In “The Sun Also Rises” by Ernest Hemingway, a character is asked how he went bankrupt. The answer: “Gradually then suddenly.”
This is how some bear markets feel. A few percentage points here, a few percentage points there, maybe a rebound, then a sustained decline.
So the bear market that officially started in mid-June, the 13th since World War II, might catch you off guard. Individual overvalued stocks in your portfolio, as well as market-cap-weighted index funds that were too concentrated, may have suffered significant declines before you had a chance to eliminate them.
Worse still, you may have known it was time to quit some farms and ignored the warning signs. Admittedly, one of those signs – rising inflation – had been in the news for months. Selling stocks that have done well for you is always difficult, but when they become overvalued, you have to decide if it’s time to find a better deal.
There are different measures to determine the value of a stock, but the most widely used is the price/earnings ratio. When you see P/E ratios for a stock that are much higher than normal for that position, it’s time to find out why. This could be because the price has gone up a lot, revenue has dropped, or a combination of both. Find out why, because over the long term, stock valuations tend to fall within a certain range.
To complicate matters in many portfolios, during the first half of the year the bond market was also in disarray. Bonds often provide support when equities fall, but “global fixed-income investors haven’t endured a rout like this since official data began in 1990,” wrote Quentin Fitzsimmons of T. Rowe. Price in May.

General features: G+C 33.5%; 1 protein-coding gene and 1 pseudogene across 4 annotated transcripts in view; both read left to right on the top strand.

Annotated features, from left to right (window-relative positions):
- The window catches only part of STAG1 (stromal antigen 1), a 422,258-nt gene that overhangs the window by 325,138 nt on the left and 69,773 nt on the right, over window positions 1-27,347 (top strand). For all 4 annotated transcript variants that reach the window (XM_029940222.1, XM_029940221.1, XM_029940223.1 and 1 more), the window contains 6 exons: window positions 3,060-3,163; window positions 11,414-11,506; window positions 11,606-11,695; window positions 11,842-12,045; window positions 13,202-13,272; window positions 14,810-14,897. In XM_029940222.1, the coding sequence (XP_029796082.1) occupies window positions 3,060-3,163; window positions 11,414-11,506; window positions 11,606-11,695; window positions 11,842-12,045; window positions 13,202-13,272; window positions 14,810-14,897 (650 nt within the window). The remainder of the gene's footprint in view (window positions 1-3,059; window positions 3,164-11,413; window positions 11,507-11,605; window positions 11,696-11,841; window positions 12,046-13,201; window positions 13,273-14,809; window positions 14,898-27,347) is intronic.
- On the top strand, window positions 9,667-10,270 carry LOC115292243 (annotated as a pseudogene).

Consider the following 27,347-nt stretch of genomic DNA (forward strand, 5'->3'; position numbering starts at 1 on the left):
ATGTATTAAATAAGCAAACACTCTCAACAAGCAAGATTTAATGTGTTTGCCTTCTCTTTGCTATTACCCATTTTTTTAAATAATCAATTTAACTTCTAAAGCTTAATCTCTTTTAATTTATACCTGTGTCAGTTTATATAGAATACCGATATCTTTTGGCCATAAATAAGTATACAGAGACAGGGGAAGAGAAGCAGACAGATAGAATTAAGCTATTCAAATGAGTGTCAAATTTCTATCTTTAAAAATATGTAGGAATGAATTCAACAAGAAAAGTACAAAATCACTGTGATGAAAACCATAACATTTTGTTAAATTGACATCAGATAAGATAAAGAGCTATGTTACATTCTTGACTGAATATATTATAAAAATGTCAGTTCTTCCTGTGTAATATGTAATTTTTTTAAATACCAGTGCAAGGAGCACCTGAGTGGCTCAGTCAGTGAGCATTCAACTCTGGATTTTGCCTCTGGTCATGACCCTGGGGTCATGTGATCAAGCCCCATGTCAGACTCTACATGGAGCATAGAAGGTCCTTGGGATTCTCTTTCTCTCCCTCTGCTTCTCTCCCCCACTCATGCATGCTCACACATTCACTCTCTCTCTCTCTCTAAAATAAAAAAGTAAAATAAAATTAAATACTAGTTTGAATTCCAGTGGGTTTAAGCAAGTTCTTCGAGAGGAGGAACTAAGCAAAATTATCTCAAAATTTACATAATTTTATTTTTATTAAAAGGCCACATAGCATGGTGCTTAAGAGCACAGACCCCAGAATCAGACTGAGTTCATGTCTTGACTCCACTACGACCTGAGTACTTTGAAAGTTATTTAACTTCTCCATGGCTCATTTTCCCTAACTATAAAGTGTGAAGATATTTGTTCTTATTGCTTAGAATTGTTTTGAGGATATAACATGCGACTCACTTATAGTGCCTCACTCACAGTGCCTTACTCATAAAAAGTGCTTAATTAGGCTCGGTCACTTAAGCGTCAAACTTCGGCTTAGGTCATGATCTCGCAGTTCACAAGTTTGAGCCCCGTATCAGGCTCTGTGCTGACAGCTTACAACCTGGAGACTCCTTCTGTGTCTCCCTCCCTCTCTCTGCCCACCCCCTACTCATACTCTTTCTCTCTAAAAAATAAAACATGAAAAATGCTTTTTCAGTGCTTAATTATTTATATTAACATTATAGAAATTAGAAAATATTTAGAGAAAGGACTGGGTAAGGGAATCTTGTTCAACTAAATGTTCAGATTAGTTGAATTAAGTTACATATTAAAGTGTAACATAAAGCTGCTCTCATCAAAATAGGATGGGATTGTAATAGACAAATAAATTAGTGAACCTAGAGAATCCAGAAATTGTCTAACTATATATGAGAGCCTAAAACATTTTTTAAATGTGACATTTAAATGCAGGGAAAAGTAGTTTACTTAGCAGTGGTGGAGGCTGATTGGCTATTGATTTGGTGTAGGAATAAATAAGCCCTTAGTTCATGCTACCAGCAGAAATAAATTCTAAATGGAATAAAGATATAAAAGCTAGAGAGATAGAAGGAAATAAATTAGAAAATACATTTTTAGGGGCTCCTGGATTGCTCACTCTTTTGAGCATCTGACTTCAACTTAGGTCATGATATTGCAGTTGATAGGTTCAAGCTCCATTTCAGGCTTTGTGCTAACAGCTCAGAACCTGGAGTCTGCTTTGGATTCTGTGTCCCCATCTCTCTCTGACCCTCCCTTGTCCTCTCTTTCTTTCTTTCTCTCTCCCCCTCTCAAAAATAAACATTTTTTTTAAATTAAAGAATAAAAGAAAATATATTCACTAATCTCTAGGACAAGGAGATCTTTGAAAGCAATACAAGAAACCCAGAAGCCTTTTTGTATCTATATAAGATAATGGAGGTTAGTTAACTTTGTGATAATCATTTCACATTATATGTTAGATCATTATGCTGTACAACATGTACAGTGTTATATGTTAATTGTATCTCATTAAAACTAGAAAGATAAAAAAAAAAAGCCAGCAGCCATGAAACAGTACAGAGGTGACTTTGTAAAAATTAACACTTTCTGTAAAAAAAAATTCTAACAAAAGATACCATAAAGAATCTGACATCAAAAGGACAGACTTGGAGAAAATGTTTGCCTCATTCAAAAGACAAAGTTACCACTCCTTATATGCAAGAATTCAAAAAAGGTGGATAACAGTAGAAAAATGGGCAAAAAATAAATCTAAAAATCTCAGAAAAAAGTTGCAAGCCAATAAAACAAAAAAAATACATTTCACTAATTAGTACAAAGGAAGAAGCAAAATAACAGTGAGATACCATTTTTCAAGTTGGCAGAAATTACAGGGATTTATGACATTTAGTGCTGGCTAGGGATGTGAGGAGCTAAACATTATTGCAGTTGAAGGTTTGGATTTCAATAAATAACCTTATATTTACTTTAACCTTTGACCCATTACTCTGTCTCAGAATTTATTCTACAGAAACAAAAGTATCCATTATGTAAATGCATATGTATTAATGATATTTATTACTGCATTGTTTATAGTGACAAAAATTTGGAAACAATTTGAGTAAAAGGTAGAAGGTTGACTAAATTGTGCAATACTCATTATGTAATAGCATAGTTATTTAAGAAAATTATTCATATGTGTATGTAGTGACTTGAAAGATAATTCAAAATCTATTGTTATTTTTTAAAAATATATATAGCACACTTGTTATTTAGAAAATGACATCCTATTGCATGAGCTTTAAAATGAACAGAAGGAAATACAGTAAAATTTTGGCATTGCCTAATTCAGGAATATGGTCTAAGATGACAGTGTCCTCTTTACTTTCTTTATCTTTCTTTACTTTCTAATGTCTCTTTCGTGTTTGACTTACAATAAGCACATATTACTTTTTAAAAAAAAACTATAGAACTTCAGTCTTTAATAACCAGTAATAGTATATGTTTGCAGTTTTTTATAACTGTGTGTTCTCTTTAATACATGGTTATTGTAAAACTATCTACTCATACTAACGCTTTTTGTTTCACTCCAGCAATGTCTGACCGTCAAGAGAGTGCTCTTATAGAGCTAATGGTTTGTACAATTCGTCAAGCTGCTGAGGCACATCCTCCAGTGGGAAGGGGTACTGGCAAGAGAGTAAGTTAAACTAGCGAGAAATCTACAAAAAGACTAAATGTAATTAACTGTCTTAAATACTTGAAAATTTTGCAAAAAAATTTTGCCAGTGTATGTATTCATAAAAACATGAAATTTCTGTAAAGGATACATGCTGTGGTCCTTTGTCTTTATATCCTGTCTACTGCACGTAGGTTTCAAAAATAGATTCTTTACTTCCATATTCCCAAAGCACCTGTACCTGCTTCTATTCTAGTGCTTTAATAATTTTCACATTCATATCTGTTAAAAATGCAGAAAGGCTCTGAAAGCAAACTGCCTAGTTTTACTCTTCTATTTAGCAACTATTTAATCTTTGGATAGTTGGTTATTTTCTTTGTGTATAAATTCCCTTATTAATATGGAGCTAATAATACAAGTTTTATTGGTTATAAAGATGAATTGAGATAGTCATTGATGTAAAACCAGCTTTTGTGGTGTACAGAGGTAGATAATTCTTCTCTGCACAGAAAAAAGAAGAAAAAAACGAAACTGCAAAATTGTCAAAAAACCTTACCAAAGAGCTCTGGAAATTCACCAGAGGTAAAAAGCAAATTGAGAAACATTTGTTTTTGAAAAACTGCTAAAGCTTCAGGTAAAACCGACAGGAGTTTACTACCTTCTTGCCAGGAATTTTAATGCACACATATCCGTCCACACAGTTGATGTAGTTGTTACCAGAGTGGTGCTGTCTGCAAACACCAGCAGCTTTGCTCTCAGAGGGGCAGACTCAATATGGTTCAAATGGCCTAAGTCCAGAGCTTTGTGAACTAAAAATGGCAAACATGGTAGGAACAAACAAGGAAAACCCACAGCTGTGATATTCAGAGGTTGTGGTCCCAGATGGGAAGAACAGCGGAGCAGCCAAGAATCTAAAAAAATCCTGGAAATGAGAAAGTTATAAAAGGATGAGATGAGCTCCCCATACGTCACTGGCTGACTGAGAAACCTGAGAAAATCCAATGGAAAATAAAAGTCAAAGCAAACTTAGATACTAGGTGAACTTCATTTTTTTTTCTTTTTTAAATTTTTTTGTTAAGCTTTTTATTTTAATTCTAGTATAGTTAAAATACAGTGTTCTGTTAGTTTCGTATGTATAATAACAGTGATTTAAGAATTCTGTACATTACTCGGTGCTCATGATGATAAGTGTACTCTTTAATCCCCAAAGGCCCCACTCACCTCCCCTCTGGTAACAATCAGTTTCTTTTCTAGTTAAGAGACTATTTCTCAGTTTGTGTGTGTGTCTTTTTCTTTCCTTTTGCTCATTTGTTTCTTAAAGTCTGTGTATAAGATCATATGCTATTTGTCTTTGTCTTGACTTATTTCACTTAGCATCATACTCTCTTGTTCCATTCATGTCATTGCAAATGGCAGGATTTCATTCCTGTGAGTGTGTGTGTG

The best time to take on this portfolio management task was yesterday, but with the recent market rally, you have another opportunity to limit the damage. Examine your financial goals and whether the current price and velocity of your portfolio will get you where you want to go. Make the necessary changes today so you don’t rush tomorrow.
Given the many moving parts of today’s volatility, assessing your financial plan is likely more complicated than in the past. The many basic financial planning calculators you see all over the internet probably won’t do the trick. A more sophisticated program is probably in order here.
There are several good financial planning platforms out there, but the one I tend to favor is the cash flow based one. This type of program tracks all the dollars that come into a household and compares them to household spending and savings.
A cash flow-based program requires a thorough analysis of your finances and may take longer to implement than a goal-based program, which only tracks the funds you allocate to your financial goals.
The results of a cash program may be too detailed for some people, but in this environment, the more detail you can track, the better.
Evan R. Guido is the founder of Aksala Wealth Advisors LLC, a member of the Forbes Next-Gen Advisors 2018 list and a finance professional at Avantax Investment ServicesSM. Evan leads a team of retirement transition strategists for clients who consider themselves the “millionaire next door”. He can be reached at 941-500-5122 or [email protected] To learn more about his ideas, visit heraldtribune.com/business. Securities offered by Avantax Investment ServicesSM, member FINRA, SIPC. Investment advisory services offered by Avantax Advisory ServicesSM, insurance services offered by an insurance agency affiliated with Avantax. 6260 Lake Osprey Drive, Lakewood Ranch, FL 34240.